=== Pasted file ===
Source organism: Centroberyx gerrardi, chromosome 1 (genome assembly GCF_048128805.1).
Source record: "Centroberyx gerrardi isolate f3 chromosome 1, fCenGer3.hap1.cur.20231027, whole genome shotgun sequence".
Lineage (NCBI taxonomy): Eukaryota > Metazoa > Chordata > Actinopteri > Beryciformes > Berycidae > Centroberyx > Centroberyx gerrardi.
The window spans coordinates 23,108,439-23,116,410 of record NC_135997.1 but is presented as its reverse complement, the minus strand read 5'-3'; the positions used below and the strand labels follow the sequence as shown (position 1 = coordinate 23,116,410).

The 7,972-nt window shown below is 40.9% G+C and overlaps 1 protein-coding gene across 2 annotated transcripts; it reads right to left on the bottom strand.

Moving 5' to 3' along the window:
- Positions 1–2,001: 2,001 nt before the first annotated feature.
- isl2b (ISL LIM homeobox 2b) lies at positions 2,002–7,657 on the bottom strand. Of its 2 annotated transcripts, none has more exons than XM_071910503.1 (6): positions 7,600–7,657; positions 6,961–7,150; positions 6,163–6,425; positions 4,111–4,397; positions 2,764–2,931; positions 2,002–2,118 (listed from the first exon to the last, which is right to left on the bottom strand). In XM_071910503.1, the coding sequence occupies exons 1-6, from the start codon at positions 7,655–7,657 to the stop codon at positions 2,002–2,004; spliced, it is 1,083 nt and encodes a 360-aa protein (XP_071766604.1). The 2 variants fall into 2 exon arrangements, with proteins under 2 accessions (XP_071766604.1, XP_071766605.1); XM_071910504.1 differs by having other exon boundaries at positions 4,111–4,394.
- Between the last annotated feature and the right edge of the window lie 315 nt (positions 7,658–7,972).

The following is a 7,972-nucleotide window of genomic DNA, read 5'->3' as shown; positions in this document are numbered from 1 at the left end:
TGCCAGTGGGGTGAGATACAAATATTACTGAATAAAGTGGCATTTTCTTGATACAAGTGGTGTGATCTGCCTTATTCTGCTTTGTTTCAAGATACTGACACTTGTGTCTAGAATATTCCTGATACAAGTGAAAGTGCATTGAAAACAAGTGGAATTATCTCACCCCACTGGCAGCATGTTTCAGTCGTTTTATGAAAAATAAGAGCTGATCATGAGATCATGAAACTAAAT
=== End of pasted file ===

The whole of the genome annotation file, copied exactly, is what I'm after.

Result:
Source organism: Centroberyx gerrardi, chromosome 1 (genome assembly GCF_048128805.1).
Source record: "Centroberyx gerrardi isolate f3 chromosome 1, fCenGer3.hap1.cur.20231027, whole genome shotgun sequence".
Lineage (NCBI taxonomy): Eukaryota > Metazoa > Chordata > Actinopteri > Beryciformes > Berycidae > Centroberyx > Centroberyx gerrardi.
The window spans coordinates 23,108,439-23,116,410 of record NC_135997.1 but is presented as its reverse complement, the minus strand read 5'-3'; the positions used below and the strand labels follow the sequence as shown (position 1 = coordinate 23,116,410).

The 7,972-nt window shown below is 40.9% G+C and overlaps 1 protein-coding gene across 2 annotated transcripts; it reads right to left on the bottom strand.

Moving 5' to 3' along the window:
- Positions 1–2,001: 2,001 nt before the first annotated feature.
- isl2b (ISL LIM homeobox 2b) lies at positions 2,002–7,657 on the bottom strand. Of its 2 annotated transcripts, none has more exons than XM_071910503.1 (6): positions 7,600–7,657; positions 6,961–7,150; positions 6,163–6,425; positions 4,111–4,397; positions 2,764–2,931; positions 2,002–2,118 (listed from the first exon to the last, which is right to left on the bottom strand). In XM_071910503.1, the coding sequence occupies exons 1-6, from the start codon at positions 7,655–7,657 to the stop codon at positions 2,002–2,004; spliced, it is 1,083 nt and encodes a 360-aa protein (XP_071766604.1). The 2 variants fall into 2 exon arrangements, with proteins under 2 accessions (XP_071766604.1, XP_071766605.1); XM_071910504.1 differs by having other exon boundaries at positions 4,111–4,394.
- Between the last annotated feature and the right edge of the window lie 315 nt (positions 7,658–7,972).

The following is a 7,972-nucleotide window of genomic DNA, read 5'->3' as shown; positions in this document are numbered from 1 at the left end:
TGCCAGTGGGGTGAGATACAAATATTACTGAATAAAGTGGCATTTTCTTGATACAAGTGGTGTGATCTGCCTTATTCTGCTTTGTTTCAAGATACTGACACTTGTGTCTAGAATATTCCTGATACAAGTGAAAGTGCATTGAAAACAAGTGGAATTATCTCACCCCACTGGCAGCATGTTTCAGTCGTTTTATGAAAAATAAGAGCTGATCATGAGATCATGAAACTAAAT